Updated Mar 6, 2024 - Politics

Voting in Washington's presidential primary: What to know

Illustration of two checkboxes over a divided blue and red background, with a checkmark moving back and forth between them.

Illustration: Brendan Lynch/Axios

Voting begins this week in Washington's March 12 presidential primary, which will help decide each party's nominee for president.

Why it matters: This is a chance for Washington voters to influence the national race — although with so few candidates still running, the impact may be somewhat blunted.

What's happening: By Friday, registered voters in Washington will be automatically mailed a combined Republican and Democratic primary ballot, with each party's candidates printed on opposite sides of the ballot.

  • Voters can select only one candidate and fill out only one party's side, or else their vote won't count, per the Washington secretary of state's office.

Declaring a party

To have your vote counted, you also have to check a box on your return envelope saying you identify as either a Republican or a Democrat.

  • Whatever party declaration you choose needs to match the party ballot you filled out.
  • This is a change from other Washington state elections, when voters aren't asked to declare a party.

What they're saying: "Know that it's not binding and it doesn't paint you as a Republican or Democrat for the rest of your life," Jim Walsh, chair of the state Republican Party, told Axios this week.

  • Regardless of what voters declare, they can vote for any candidates they like in the upcoming August primary and November general elections.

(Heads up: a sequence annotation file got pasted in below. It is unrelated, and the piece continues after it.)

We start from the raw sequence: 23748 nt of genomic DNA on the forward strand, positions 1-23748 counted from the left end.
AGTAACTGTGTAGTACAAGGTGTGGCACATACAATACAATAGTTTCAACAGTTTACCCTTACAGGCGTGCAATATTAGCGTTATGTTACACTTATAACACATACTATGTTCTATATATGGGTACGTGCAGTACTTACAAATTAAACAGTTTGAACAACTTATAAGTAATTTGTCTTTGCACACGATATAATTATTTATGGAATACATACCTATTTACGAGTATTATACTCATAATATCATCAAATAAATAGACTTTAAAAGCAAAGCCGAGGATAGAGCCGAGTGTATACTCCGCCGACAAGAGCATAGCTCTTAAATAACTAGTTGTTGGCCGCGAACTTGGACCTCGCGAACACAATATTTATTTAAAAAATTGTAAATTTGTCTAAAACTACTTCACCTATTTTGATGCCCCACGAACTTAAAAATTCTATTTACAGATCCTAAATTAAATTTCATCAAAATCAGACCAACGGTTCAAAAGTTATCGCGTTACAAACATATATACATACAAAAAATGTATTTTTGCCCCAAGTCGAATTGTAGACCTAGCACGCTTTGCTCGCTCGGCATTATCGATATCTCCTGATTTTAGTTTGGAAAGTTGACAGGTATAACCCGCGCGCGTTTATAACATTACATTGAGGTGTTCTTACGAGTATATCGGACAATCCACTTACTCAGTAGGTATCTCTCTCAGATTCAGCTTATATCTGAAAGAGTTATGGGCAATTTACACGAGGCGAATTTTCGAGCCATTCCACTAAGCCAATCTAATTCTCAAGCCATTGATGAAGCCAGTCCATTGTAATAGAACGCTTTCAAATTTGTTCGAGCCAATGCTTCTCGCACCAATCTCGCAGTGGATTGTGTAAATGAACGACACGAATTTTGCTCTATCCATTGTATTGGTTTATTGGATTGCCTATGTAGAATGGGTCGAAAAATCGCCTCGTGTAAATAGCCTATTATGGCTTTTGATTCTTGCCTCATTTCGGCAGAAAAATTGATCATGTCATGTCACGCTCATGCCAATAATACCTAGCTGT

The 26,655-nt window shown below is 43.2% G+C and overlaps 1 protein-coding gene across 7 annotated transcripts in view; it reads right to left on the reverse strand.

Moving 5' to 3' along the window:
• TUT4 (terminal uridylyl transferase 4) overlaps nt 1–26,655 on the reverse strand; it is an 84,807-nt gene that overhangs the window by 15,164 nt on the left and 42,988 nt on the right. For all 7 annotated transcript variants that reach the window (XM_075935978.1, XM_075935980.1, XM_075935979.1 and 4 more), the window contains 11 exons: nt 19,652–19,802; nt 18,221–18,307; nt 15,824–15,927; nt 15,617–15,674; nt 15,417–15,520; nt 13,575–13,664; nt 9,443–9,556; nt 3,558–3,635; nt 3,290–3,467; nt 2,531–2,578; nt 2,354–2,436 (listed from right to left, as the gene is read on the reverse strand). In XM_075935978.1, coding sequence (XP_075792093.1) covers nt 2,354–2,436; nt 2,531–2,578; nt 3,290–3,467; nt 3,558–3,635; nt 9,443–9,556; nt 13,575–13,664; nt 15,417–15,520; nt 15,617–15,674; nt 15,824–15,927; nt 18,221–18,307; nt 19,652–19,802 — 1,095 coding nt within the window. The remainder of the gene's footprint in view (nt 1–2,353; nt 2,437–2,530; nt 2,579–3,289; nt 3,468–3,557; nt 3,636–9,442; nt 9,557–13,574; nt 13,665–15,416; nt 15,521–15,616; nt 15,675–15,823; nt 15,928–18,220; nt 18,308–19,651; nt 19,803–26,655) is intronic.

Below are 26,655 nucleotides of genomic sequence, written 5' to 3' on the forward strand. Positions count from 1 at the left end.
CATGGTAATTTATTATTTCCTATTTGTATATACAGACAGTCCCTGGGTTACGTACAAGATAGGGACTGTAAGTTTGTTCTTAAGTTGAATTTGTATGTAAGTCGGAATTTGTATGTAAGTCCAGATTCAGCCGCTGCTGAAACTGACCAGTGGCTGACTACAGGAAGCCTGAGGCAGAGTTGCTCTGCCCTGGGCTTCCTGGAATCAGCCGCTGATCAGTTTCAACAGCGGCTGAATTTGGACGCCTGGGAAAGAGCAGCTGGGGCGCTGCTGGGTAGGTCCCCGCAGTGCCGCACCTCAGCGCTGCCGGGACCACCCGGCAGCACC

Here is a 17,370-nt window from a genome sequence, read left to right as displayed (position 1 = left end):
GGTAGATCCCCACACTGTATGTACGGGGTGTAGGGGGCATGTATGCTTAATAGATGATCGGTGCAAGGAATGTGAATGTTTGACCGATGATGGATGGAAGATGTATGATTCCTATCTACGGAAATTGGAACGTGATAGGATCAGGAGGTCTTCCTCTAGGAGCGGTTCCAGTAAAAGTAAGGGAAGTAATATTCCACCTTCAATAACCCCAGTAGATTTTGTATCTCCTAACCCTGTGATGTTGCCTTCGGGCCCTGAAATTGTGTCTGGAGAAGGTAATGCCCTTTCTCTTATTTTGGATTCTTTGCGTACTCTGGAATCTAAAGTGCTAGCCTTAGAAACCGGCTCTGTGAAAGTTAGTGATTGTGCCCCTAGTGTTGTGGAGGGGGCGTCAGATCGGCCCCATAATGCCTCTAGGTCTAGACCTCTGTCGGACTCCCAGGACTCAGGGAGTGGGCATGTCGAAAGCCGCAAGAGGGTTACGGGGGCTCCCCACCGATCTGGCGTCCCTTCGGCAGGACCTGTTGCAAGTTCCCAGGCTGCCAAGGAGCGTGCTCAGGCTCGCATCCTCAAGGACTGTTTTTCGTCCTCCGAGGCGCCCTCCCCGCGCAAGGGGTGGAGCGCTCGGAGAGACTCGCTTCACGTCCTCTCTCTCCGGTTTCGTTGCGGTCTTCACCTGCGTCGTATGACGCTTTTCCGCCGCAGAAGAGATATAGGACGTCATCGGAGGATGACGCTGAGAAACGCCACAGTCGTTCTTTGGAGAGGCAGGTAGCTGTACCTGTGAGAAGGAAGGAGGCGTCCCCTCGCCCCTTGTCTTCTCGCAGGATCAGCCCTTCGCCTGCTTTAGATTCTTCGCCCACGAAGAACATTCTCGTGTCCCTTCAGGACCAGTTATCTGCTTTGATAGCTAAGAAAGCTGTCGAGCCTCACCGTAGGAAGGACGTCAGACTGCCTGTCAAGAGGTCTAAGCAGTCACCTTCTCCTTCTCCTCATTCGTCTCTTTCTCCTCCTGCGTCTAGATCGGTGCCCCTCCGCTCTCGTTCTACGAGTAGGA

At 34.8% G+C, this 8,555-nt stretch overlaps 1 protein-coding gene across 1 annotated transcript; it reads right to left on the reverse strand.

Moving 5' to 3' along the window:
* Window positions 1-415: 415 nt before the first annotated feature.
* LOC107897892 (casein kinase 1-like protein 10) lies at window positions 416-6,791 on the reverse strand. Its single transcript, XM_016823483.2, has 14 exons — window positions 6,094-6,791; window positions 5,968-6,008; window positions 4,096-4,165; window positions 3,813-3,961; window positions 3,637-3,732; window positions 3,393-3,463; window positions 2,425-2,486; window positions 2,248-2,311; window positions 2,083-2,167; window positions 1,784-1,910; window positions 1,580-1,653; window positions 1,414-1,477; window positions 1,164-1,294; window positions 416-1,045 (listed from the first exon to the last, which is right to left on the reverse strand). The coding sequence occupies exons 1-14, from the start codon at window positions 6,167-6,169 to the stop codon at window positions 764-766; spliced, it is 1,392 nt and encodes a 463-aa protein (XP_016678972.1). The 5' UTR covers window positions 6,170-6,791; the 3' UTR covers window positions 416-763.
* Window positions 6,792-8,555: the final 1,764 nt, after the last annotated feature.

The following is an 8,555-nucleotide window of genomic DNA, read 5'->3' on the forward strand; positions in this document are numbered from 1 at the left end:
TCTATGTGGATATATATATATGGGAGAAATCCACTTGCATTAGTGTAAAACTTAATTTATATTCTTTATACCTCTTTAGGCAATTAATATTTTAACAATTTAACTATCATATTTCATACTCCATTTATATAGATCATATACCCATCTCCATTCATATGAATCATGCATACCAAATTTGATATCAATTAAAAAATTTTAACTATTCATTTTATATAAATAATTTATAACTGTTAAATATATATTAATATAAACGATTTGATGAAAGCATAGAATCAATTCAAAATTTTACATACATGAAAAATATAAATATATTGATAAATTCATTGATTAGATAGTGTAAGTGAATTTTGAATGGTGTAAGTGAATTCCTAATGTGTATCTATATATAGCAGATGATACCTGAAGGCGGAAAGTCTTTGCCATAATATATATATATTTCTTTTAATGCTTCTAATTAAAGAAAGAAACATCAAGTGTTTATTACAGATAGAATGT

Yes, but: Which party primary you voted in becomes public record and can be requested by anyone for 60 days.

  • Each major political party gets a list of who took part in their primary.

How the results are used

The primary will decide how Washington's delegates are allocated to candidates at the upcoming Republican and Democratic national conventions, when each party formally picks its presidential nominee.

By the numbers: Washington has 92 Democratic delegates up for grabs based on the primary results. Candidates will win a proportional share of those delegates if they capture at least 15% of the March 12 primary vote.

  • Republicans must capture at least 20% of the vote to win any of Washington's 43 GOP delegates. Any GOP candidate who wins more than 50% of the primary vote will claim them all.

Who's on the ballot

Several candidates on the ballot have already dropped out of the presidential race.

State of play: The Democratic ballot includes President Joe Biden, Marianne Williamson and Dean Phillips.

The Republican ballot features Donald Trump, Ron DeSantis, Nikki Haley, Vivek Ramaswamy and Chris Christie.

  • All except Trump and Haley had already suspended their campaigns before ballots were mailed.
  • Haley later suspended her campaign March 6, leaving Trump as the only Republican standing.

Between the lines: You can still vote for candidates who are no longer running.

  • But Washington State Democrats chair Shasti Conrad told Axios the party is encouraging people to pay attention to how races develop to "make sure their vote is going to a candidate who can actually win delegates."

Of note: The state voter guide notes whether a candidate has withdrawn from the race.

  • There's also an "uncommitted" option on the Democratic ballot, which lets people vote in the Democratic primary without picking a preferred candidate.

What's next: Ballots must be postmarked by March 12 or returned to an official ballot drop box by 8pm that day.

Go deeper: 3 things to watch in Washington's 2024 presidential primary

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